Senate to investigate allegations of brutality against SARS

Senate President, Bukola Saraki
Senate President, Bukola Saraki

Senate has mandated an Ad hoc Committee on Review of National Security Infrastructure to investigate human rights abuses by the Special Anti-Robbery Squad (SARS) of the Nigeria Police Force.

The committee was also mandated to make relevant recommendations and revert to the Senate.

The chamber’s resolution was sequel to a point of order by Senator Isa Misau. Misau noted that, in line with the Police Act and Regulation, the Force Criminal Investigation and Intelligence Department, (Force CID) is the highest investigative arm of the NPF.

“For effective and efficient administration, the department is divided into 14 sections for which the SARS is one of them. The squad is supposed to be a section in each state CID, with sole responsibility of handling armed robbery cases and answerable to the state Commissioner for police.

“In the last few months, I have received several petitions from my constituents against SARS and it varied from extra-judicial killings, brutality and torture. The incidences are not isolated as many people have been sharing their experiences.

“Today, they are being controlled in the operation, the control is from the Force headquarters, which is not supposed to be. It is supposed to be headed by a commissioner of police, in the force CID.”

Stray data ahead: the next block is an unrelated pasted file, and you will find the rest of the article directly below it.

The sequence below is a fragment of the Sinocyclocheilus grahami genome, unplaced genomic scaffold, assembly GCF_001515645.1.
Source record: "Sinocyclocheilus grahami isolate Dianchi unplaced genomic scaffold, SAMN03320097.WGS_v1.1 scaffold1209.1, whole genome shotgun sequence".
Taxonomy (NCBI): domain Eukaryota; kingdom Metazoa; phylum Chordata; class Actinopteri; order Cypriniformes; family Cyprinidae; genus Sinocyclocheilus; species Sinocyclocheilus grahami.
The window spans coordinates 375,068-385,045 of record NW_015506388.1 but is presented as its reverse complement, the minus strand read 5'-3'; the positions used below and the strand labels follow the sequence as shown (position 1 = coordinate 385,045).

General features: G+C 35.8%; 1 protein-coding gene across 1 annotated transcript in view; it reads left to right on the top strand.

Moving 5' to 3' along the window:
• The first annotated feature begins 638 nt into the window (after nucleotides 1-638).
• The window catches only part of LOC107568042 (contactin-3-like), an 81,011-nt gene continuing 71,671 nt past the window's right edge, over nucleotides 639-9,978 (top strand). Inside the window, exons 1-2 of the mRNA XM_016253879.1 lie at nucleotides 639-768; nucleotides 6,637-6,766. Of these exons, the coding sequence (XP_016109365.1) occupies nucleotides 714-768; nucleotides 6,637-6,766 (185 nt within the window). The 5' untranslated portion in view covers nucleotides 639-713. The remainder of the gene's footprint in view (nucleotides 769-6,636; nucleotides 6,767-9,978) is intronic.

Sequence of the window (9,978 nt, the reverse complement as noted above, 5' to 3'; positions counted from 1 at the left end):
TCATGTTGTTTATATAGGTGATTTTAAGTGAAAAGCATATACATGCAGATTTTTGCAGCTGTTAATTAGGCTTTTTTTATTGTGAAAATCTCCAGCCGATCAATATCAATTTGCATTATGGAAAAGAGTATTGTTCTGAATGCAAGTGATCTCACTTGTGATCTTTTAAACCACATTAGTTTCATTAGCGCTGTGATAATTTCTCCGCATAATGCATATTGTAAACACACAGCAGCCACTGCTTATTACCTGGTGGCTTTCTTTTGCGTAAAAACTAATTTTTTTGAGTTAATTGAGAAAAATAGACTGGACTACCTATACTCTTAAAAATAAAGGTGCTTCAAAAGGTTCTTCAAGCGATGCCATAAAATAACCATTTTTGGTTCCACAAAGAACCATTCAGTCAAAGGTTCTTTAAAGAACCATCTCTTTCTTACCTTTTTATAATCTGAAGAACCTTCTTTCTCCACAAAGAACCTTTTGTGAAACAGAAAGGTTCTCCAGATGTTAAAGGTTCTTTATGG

Misau also alleged that in some cases, SARS is deployed to serve other than their terms of engagement.

“SARS is used to intimidate opponents and sometimes politicians. Sometimes, you find that the federal SARS goes to a state and arrests people, without making reference to the commissioner of police. They (would) bring them to Abuja and detain them.

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“Mr. President (referring to Senate President, Bukola Saraki), we have to do something about SARS, it shouldn’t be under the Operations Department, it is supposed to be under Investigation.”

The lawmaker further stated that findings showed that the incidences were not isolated, as many people had been sharing their experiences online.

“I am aware that in 2015, then Inspector General of Police, Solomon Arase, had, due to incessant reports of abuses by the Force, split SARS into two units; with a view to check human rights abuses. This, indeed, was to ensure that officers cannot arrest and investigate the same case.”

Misau, however, said the abuses continued, irrespective of the minor reforms by Arase.

“Senate ought to prevent and investigate corruption or misconduct by law enforcement officers and provide accountability for the exercise of their powers.

“I call on this chamber to mandate the ad hoc committee to investigate this issue of human rights abuses by SARS and make relevant recommendations,” he noted.

In his remarks, Saraki said it was appropriate for the matter to be sent to the committee for consideration.

“It is clear that something wrong is going on and needs urgent attention. It is happening in all our constituencies. We must be seen to be responsive to some of these needs,” Saraki said.

On Tuesday, police spokesman, Jimoh Moshood, alleged “mischievous” politicians were behind the #EndSARS campaign.

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